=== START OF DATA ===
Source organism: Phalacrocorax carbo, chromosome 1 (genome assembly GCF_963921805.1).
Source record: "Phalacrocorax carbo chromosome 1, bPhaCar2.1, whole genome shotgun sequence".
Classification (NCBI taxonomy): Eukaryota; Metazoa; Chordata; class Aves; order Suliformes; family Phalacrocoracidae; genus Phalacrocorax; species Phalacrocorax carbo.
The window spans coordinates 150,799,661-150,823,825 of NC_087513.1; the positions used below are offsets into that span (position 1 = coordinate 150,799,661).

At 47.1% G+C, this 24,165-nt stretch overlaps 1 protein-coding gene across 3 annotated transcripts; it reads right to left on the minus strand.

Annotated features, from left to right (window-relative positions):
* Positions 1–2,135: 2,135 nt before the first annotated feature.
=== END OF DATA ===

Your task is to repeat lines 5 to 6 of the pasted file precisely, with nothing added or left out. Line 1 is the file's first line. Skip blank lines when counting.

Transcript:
At 47.1% G+C, this 24,165-nt stretch overlaps 1 protein-coding gene across 3 annotated transcripts; it reads right to left on the minus strand.

Annotated features, from left to right (window-relative positions):